RadicalEd
October 16th 2016


9546 Comments

Album Rating: 4.0

This is not my usual kind of thing, but I'ts really good.

DoofusWainwright
October 16th 2016


19991 Comments

Album Rating: 4.5

Keeps on growing on me

Sowing
Moderator
October 16th 2016


43997 Comments

Album Rating: 4.5

^Same here. Not a bad song on the record and certain ones are really great.

SharkTooth
October 16th 2016


14922 Comments


Sweet! New Drive-By Druckers!

SharkTooth
October 16th 2016


14922 Comments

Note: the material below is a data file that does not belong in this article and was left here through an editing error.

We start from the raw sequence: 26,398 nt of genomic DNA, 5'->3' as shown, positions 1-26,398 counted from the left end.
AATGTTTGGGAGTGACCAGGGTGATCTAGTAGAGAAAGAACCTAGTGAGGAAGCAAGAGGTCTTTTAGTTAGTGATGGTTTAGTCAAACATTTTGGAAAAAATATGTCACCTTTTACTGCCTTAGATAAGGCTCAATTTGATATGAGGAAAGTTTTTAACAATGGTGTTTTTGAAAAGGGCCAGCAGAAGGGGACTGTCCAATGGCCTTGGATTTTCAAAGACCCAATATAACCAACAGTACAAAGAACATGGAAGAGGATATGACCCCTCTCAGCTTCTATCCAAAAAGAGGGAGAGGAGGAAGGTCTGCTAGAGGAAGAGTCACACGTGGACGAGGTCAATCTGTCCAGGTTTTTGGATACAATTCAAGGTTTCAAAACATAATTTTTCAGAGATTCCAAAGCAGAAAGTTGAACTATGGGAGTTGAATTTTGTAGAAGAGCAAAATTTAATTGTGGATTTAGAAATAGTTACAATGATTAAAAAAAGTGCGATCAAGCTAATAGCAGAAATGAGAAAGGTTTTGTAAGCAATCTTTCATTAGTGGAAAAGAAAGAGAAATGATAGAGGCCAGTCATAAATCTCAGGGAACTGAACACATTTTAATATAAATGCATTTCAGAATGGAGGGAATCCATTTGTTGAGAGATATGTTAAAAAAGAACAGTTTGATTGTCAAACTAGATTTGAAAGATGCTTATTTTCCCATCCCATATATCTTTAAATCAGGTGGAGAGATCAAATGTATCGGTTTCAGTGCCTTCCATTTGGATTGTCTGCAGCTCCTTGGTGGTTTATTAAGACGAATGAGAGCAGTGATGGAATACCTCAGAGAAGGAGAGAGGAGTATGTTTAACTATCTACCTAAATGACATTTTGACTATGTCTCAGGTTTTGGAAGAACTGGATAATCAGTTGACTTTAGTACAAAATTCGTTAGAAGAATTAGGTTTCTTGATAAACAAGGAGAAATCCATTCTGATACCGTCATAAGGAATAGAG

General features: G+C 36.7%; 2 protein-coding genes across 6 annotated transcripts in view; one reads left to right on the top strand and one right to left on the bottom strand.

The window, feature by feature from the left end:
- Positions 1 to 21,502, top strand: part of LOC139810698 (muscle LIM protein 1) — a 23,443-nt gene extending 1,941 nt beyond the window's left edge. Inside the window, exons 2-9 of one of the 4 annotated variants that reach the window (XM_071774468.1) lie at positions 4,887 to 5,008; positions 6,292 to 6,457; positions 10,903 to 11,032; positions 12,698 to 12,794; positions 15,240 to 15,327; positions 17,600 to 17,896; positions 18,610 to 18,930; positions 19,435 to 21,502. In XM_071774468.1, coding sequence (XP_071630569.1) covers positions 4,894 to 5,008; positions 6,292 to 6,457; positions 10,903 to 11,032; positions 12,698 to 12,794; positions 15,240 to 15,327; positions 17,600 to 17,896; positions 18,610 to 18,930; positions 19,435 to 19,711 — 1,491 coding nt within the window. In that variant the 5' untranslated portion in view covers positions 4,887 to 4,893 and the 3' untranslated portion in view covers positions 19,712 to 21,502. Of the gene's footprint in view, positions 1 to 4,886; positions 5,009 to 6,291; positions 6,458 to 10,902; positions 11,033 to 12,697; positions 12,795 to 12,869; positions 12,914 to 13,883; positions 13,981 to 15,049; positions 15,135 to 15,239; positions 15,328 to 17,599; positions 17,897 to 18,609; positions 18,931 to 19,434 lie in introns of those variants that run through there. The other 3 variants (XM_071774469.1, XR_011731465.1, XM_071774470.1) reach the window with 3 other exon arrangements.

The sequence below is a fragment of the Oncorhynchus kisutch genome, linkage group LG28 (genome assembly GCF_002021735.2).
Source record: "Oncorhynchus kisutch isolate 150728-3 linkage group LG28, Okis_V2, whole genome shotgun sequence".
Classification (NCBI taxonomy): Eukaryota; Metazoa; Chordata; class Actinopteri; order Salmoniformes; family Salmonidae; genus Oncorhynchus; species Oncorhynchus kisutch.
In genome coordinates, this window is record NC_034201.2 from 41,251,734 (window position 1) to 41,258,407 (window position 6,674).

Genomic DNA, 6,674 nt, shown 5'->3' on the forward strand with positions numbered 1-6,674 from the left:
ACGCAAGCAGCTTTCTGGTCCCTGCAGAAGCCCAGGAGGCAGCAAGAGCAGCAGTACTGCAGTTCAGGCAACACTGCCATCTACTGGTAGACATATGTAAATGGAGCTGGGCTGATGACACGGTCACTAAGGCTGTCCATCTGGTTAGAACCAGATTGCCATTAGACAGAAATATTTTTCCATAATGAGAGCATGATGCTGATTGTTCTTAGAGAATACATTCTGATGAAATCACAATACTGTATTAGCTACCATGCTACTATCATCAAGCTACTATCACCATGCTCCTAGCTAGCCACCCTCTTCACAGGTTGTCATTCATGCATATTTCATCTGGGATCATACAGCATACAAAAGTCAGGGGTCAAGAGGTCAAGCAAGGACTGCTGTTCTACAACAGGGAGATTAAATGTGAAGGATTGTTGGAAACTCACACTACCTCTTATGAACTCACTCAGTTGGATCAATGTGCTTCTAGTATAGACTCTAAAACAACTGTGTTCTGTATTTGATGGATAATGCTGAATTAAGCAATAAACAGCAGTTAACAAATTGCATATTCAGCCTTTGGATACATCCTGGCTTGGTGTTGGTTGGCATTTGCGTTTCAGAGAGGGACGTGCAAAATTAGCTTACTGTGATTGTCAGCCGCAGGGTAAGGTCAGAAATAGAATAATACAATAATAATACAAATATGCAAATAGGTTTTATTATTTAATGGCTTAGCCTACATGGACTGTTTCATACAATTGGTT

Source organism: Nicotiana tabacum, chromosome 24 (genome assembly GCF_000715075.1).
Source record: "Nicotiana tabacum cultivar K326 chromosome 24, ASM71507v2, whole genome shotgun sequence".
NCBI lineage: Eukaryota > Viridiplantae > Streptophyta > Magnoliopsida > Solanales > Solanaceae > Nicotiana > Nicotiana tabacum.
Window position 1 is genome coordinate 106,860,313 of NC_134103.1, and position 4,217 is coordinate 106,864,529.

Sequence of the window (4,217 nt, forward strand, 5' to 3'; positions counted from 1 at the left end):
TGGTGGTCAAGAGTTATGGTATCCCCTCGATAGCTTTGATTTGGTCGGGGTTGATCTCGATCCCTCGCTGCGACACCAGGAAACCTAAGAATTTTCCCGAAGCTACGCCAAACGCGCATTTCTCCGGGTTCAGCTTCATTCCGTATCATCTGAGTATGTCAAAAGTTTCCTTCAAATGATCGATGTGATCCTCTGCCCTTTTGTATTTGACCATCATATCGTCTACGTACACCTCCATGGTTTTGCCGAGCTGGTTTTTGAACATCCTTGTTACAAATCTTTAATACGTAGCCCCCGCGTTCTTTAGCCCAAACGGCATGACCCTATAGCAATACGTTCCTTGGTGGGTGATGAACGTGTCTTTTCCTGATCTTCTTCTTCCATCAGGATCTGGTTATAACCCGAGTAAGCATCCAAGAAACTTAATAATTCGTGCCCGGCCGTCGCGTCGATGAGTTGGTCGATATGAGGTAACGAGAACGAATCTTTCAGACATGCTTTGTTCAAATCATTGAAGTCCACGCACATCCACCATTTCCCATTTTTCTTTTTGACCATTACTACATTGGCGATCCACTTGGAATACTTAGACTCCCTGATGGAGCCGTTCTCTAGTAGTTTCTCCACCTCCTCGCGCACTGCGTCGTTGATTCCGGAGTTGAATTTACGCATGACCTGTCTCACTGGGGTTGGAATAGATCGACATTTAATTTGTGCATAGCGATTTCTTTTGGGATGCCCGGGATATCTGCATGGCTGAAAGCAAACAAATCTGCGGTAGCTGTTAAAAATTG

Also Sowing, since this is your first DBT album, I highly encourage you to check Southern Rock Opera. That album is a masterpiece.

theBoneyKing
October 16th 2016


24517 Comments

Album Rating: 4.5

Another correction Sowing: Surrender Under Protest is a Cooley song, not a Hood song, as you say in the second paragraph. :-]